Probably by droit du primier seditur: Linguistician A describes a language in 1995, and thus gets the right to call things whatever he likes, and it's his game, so everyone else kind of goes along.

Until linguistician B comes along in 2007, and eager for a research grant and publication glory, she decides to revisit the speakers of the language and devises a whole nother theory designed to overthrow A's.

Such is the radiance of eternal glory!

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Re: Grammatical Numbers

Post by Micamo » 11 Jun 2019 00:05

My horribly unnaturalistic idea: Two numbers:

GT - Greater than
LT - Less than or equal to

These numbers are only marked on either transitive verb forms (where they relate the agent and patient) and possessive markers (where they relate the possessor and possessee):

man-ERG dog kick-PST-GT
"The men kicked the dog(s)" (there may be any number of men and any number of dogs, but there are more men than there are dogs)

boy-GEN fish-LT
"The boy(s'/'s) fish" (there may be any number of boys and any number of fish, but there are at least as many fish as there are boys)
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eldin raigmore
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Re: Grammatical Numbers

Post by eldin raigmore » 11 Jun 2019 02:09

Micamo wrote:
11 Jun 2019 00:05
My horribly unnaturalistic idea: Two numbers:

GT - Greater than
LT - Less than or equal to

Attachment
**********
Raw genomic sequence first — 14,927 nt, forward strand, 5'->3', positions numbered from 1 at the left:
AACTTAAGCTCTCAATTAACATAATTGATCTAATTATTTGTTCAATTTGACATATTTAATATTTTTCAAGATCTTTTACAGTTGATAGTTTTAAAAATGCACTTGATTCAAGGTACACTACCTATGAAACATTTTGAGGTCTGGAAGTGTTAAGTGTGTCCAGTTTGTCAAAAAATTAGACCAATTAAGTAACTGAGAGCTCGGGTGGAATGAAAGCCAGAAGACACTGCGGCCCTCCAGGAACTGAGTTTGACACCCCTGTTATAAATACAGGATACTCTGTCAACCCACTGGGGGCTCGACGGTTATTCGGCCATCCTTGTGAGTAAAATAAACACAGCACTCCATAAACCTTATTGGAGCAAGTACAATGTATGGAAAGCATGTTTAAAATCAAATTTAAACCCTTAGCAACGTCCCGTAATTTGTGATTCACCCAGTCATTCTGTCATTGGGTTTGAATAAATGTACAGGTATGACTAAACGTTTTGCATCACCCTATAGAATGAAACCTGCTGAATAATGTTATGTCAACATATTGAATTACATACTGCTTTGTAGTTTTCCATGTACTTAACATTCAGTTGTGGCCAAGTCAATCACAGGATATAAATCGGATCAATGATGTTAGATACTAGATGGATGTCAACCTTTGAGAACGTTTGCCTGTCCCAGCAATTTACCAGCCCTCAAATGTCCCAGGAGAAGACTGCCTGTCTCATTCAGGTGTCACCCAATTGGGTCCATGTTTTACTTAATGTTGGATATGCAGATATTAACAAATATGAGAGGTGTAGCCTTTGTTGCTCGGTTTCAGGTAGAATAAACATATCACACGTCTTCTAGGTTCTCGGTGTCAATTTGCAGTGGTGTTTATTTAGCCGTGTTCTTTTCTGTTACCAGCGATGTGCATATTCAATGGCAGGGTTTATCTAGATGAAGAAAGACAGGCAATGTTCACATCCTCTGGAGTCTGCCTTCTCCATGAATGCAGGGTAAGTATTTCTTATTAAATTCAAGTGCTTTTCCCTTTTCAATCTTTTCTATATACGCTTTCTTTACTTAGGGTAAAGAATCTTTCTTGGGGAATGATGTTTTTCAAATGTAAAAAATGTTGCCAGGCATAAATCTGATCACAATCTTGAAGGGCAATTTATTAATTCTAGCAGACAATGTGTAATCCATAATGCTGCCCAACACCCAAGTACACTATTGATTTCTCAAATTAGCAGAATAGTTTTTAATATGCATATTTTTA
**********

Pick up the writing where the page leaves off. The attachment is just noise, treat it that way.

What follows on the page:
These numbers are only marked on either transitive verb forms (where they relate the agent and patient) and possessive markers (where they relate the possessor and possessee):

man-ERG dog kick-PST-GT
"The men kicked the dog(s)" (there may be any number of men and any number of dogs, but there are more men than there are dogs)

boy-GEN fish-LT
"The boy(s'/'s) fish" (there may be any number of boys and any number of fish, but there are at least as many fish as there are boys)




Very interesting!

So “kids’ toys” could be marked to show whether there were more kids than toys, or more toys than kids!

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Re: Grammatical Numbers

Post by eldin raigmore » 11 Jun 2019 22:01

elemtilas wrote:
10 Jun 2019 03:47
Me I like option d:
  • lesser paucal; three to seven
  • greater paucal; six to twelve
  • lesser plural; five to a score
  • greater plural; fifteen or more
I don’t like having the lower bound for Lesser Plural be fewer than the lower bound for Greater Paucal.
I would prefer that the lower bound for each grammatical number be strictly fewer than the lower bound for the next greater grammatical number; and likewise the upper bound for each grammatical number be strictly fewer than the upper bound for the next greater grammatical number.

So for instance something like this:

Number: lower bound: upper bound
Singular: one: one
Dual: two: two
Trial: three: three
Lesser Paucal: four: six
Greater Paucal: six: twelve
Lesser Plural: eight: twenty-four
Greater Plural: ten: no upper bound

Still, the actual cloudy boundaries will be determined(ish) by context, expectations, and the natures of the enumerated referents.

Whattya think?